Marcus Hutchins, the security researcher best known for helping to stop the widespread WannaCry ransomware attack, has pleaded guilty to costs related to malicious software unrelated to the attack in 2017.
"As you may be aware, I have been blaming two people for writing malware in the years before my safety career," Hutchins said in a statement on his website. "I regret these actions and accept full responsibility for my mistakes. After growing up, I have since used the same skills that I abused several years ago for constructive purposes."
According to a consent agreement filed with the Eastern District of Wisconsin , the British scientist agreed to claim two of the two 10 counts, while the other eight were lost. Each count lasts up to five years in prison and up to $ 250,000 in fines, even though the consent agreement states that a "liability" can contribute to an easier sentence.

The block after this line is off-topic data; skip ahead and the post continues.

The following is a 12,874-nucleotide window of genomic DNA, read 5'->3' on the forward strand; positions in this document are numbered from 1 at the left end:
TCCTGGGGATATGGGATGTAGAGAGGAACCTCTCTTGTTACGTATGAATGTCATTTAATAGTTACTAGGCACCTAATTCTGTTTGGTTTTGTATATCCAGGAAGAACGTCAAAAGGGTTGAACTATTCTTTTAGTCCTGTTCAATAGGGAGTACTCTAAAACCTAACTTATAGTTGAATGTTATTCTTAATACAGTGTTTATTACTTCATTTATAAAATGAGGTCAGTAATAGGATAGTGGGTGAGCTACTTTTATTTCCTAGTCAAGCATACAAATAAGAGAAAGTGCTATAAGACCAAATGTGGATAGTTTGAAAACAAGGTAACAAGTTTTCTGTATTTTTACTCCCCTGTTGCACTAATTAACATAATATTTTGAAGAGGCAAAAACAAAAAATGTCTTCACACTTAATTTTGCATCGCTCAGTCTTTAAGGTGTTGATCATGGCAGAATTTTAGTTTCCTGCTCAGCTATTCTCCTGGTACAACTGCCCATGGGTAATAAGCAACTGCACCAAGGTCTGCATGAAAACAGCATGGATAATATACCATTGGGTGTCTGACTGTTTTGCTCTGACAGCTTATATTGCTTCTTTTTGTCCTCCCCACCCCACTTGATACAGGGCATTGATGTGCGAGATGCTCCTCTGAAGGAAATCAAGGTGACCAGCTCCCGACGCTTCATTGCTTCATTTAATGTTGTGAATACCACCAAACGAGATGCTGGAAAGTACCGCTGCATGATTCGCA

Hutchins was required to develop and collaborate with another person identified in court documents as "Vinny", which spreads UPAS Kit and Kronos malware, the latter has been used for years to steal bank information. This activity took place between July 2012 and September 2015, per record year before Hutchins was credited to discover WannaCry's killer.
The researcher was arrested by the FBI in 2017, just months after helping to stop the devastating malware attack, on the basis of creating Kronos. Last year, having been hit with a replacement song, which introduced new costs related to the UPAS Kit, Hutchins, now a prominent and respected security researcher called the charges "bullshit."
According to ZDNet, Hutchins has been out on security and based in Los Angeles in front of an attempt scheduled later this year. Hutchins said in his statement this week that he would "continue to use [his] time to keep people safe from malicious attacks."